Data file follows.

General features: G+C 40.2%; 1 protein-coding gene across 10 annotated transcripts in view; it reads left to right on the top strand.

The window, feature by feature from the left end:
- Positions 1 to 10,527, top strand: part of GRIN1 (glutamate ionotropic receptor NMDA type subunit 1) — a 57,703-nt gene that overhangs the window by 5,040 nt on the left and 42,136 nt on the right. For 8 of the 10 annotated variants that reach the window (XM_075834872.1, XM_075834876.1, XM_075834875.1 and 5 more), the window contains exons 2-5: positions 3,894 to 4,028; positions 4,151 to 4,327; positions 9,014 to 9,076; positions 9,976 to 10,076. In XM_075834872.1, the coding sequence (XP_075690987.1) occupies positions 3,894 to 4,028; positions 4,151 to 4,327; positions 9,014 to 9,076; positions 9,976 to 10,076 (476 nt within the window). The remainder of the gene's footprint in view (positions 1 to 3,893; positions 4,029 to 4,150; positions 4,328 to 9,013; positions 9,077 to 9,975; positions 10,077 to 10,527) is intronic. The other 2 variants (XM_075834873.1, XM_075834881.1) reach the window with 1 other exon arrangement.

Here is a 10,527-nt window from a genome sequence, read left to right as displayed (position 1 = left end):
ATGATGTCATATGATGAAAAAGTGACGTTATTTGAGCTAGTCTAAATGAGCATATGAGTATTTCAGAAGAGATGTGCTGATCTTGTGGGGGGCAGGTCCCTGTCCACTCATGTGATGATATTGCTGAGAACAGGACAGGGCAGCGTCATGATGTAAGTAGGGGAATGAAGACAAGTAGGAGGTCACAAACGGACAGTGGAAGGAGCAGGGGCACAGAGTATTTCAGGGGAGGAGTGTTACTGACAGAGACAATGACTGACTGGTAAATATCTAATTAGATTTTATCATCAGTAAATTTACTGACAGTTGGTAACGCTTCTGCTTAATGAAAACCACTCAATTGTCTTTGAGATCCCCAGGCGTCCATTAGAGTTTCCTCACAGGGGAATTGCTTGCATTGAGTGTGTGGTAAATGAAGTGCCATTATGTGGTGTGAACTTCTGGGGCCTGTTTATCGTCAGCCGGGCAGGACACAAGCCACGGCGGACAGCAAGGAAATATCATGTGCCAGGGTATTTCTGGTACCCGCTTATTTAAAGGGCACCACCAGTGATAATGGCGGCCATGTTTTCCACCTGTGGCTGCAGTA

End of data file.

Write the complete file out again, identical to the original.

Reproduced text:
General features: G+C 40.2%; 1 protein-coding gene across 10 annotated transcripts in view; it reads left to right on the top strand.

The window, feature by feature from the left end:
- Positions 1 to 10,527, top strand: part of GRIN1 (glutamate ionotropic receptor NMDA type subunit 1) — a 57,703-nt gene that overhangs the window by 5,040 nt on the left and 42,136 nt on the right. For 8 of the 10 annotated variants that reach the window (XM_075834872.1, XM_075834876.1, XM_075834875.1 and 5 more), the window contains exons 2-5: positions 3,894 to 4,028; positions 4,151 to 4,327; positions 9,014 to 9,076; positions 9,976 to 10,076. In XM_075834872.1, the coding sequence (XP_075690987.1) occupies positions 3,894 to 4,028; positions 4,151 to 4,327; positions 9,014 to 9,076; positions 9,976 to 10,076 (476 nt within the window). The remainder of the gene's footprint in view (positions 1 to 3,893; positions 4,029 to 4,150; positions 4,328 to 9,013; positions 9,077 to 9,975; positions 10,077 to 10,527) is intronic. The other 2 variants (XM_075834873.1, XM_075834881.1) reach the window with 1 other exon arrangement.

Here is a 10,527-nt window from a genome sequence, read left to right as displayed (position 1 = left end):
ATGATGTCATATGATGAAAAAGTGACGTTATTTGAGCTAGTCTAAATGAGCATATGAGTATTTCAGAAGAGATGTGCTGATCTTGTGGGGGGCAGGTCCCTGTCCACTCATGTGATGATATTGCTGAGAACAGGACAGGGCAGCGTCATGATGTAAGTAGGGGAATGAAGACAAGTAGGAGGTCACAAACGGACAGTGGAAGGAGCAGGGGCACAGAGTATTTCAGGGGAGGAGTGTTACTGACAGAGACAATGACTGACTGGTAAATATCTAATTAGATTTTATCATCAGTAAATTTACTGACAGTTGGTAACGCTTCTGCTTAATGAAAACCACTCAATTGTCTTTGAGATCCCCAGGCGTCCATTAGAGTTTCCTCACAGGGGAATTGCTTGCATTGAGTGTGTGGTAAATGAAGTGCCATTATGTGGTGTGAACTTCTGGGGCCTGTTTATCGTCAGCCGGGCAGGACACAAGCCACGGCGGACAGCAAGGAAATATCATGTGCCAGGGTATTTCTGGTACCCGCTTATTTAAAGGGCACCACCAGTGATAATGGCGGCCATGTTTTCCACCTGTGGCTGCAGTA